Professor of Political Theory
Advice and Feedback Hours:
Tuesday 12.30 - 13.30
Thursday 16.00 - 17.00
[There are no Advice and Feedback hours in reading week.]
I joined the Department of Politics and International Studies in 2017.
My research interests are in contemporary political philosophy. At the moment my focus is primarily on three related sets of issues. First, I am interested in the application of political philosophy to global politics. I have written on global poverty, global distributive justice, human rights, sovereignty, global governance, self-determination, war, humanitarian intervention, and legitimate ways of resisting global injustice. I am currently completing a book entitled On Cosmopolitanism: Equality, Ecology and Resistance (Oxford University Press).
Second, I also have a particular interest in the ethical issues raised by climate change, and I have written a series of articles on equity and climate change. In particular, I have written on the relationship between human rights and climate change, the fair share of greenhouse gas emissions, the allocation of the burdens of combating climate change, the nature of our responsibilities to prevent dangerous climate change, intergenerational justice, the ethical issues surrounding some mitigation policies (like emissions trading schemes and alternative energy sources) and the nature of a just transition to a low carbon world (including on who can extract the remaining fossil fuels that can be permissibly extracted). In addition to this, I have worked on the ethical issues arising from the relationship between demographic change and climate change. I am currently completing a book on Global Justice and Climate Change (Oxford University Press) with Derek Bell.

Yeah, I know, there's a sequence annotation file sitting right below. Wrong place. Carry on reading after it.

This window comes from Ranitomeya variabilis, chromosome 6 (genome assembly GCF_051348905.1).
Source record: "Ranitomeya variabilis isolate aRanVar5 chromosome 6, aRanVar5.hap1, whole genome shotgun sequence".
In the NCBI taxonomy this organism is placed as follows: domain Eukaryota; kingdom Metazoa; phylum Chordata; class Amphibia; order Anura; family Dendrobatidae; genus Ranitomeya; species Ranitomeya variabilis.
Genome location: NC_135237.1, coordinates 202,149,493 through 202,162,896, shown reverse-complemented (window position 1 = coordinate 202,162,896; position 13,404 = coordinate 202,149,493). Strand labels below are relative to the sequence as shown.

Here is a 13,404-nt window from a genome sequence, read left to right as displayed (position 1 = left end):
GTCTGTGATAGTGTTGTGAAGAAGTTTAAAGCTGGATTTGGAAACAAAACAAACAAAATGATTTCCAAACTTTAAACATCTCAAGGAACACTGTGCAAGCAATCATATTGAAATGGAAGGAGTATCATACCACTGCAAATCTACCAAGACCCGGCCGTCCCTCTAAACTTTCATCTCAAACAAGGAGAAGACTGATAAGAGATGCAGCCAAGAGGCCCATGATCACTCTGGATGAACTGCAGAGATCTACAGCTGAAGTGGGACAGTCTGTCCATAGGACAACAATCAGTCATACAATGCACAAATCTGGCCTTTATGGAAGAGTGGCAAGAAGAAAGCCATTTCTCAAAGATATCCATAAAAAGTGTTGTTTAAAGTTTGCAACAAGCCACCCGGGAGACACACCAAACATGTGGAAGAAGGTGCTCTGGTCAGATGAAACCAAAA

Third, I have a research interest in intergenerational justice and its implications for democratic theory and institutional design. I have published on both (i) what we owe future generations as well as (ii) how we can orient democratic politics to give better protection to the legitimate interests of future generations.
In the future, I plan to work on the normative issues surrounding technological change (including, for example, the ethical implications of automation for work and leisure).
Further information about my research (including the two books mentioned above) can be found here; http://simoncaney.weebly.com/
My googlescholar page can be found here: https://scholar.google.co.uk/citations?user=zjbFj-wAAAAJ&hl=en
In addition to publishing in academic journals, I have also been engaged in work for public bodies. I was a co-author of the Nuffield Council on Bioethics report Biofuels: Ethical Issues (2011) and have written background papers for the World Bank (2009), the International Council on Human Rights Policy (2010), the Mary Robinson Foundation Climate Justice (2014), and Oxfam (USA) (2016). I am currently a member of the Nuffield Council on Bioethics. I am also a Lead Author for one chapter in the International Panel on Social Progress (2017) and a Contributing Author for another chapter.
I am currently teaching Principles of Political Economy. I am interested in supervising doctoral theses in contemporary political philosophy, and in particular those relating to the themes mentioned above.